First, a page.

West Virginia's Thomas a second-generation star

April, 29, 2010
4/29/10
4:00
PM ET
MORGANTOWN, W.Va. -- Now that he's a fifth-year senior, West Virginia linebacker J.T. Thomas says everything means more to him, including his final spring practices.

[+] EnlargeJ.T. Thomas
AP Photo/Jeff GentnerThomas says he wants to savor his final year in Morgantown.
Playing for the Mountaineers holds deep meaning for Thomas, who's been around West Virginia football practically his entire life. His father, J.T. Sr., played the same position at the same school from 1994-95. Thomas signed with West Virginia despite overtures from then-Florida assistant Doc Holliday, who recruited his dad to Morgantown.

J.T. Sr. became a father at age 15, which presented its share of challenges but also meant that his son can remember watching the old man in college. The younger Thomas used to come up from Florida on Mountaineers football weekends and stay in his dad's apartment. He'd play college football video games and make sure he controlled his father's avatar. He has become, in fact, a better player in real life than his pops.

"He stepped in my shoes," J.T. Sr. said, "and he's about to run out of them."

The third-year starter at weakside linebacker was named an first-team All-Big East performer last season, when he collected 76 tackles and two interceptions.

"I had a decent year last year," he says. "I was probably not as consistent as I should have been, but I did everything I needed to do on the field."

Sentiments like that show that Thomas is a perfectionist.

"My son is more of a student of the game than I had ever been," J.T. Sr. said. "I get on him because he's a technician in the sense that he wants to do everything right, and sometimes you just have to be a football player."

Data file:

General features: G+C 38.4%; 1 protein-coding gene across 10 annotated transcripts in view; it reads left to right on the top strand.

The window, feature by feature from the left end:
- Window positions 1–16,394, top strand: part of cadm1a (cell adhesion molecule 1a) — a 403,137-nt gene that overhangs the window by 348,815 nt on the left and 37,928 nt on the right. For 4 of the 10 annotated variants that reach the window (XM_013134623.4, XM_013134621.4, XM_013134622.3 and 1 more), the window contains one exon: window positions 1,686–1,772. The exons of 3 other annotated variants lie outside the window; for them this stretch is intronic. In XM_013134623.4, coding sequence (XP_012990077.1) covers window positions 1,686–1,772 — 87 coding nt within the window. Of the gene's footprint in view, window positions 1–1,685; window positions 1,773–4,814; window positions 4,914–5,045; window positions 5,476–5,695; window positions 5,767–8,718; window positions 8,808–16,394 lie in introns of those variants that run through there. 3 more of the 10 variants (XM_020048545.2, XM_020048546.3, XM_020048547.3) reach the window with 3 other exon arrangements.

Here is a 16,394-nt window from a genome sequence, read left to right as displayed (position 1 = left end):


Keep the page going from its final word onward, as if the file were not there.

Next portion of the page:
Head coach Bill Stewart says Thomas is "really bringing it" in practice and has become one of the team's real leaders. Stewart questioned Thomas's seriousness about the game earlier in his career, but Thomas said he was simply misunderstood.

"I'm just a fun guy," he said. "I like to hang with my friends and live the college life. What [Coach Stewart] doesn't know is I am that much into football. I'm always coming in for extra work and I'm always in the film room. Sometimes he doesn't see that."

What's not up for debate is that Thomas is one of West Virginia's most instinctive defenders, with a gift for understanding the game plan and technique. Combine that with the 6-foot-2, 225-pounder's speed and athleticism, and you have one of the best linebackers in the Big East. Stewart wants the experienced Mountaineers defense -- they return all but two starters -- to put more pressure on opposing offenses this year, and Thomas will play a big role in that.

His father will be watching closely. J.T. Sr. works for a pharmaceutical company in Morgantown and lives across the street from Milan Puskar Stadium. He knows he wasn't as big a part of his son's life as he wanted during his own career -- "J.T. once told me, 'Dad, you missed my first everything,'" he says -- but now he's got a front-row view.

And the younger Thomas hopes to make it a good show in his final year, while he savors every last bit of his last go-around with Mountaineers football.

"Being here, playing the same position as my dad at the same school, everything is good," Thomas said. "Everything is special right now."

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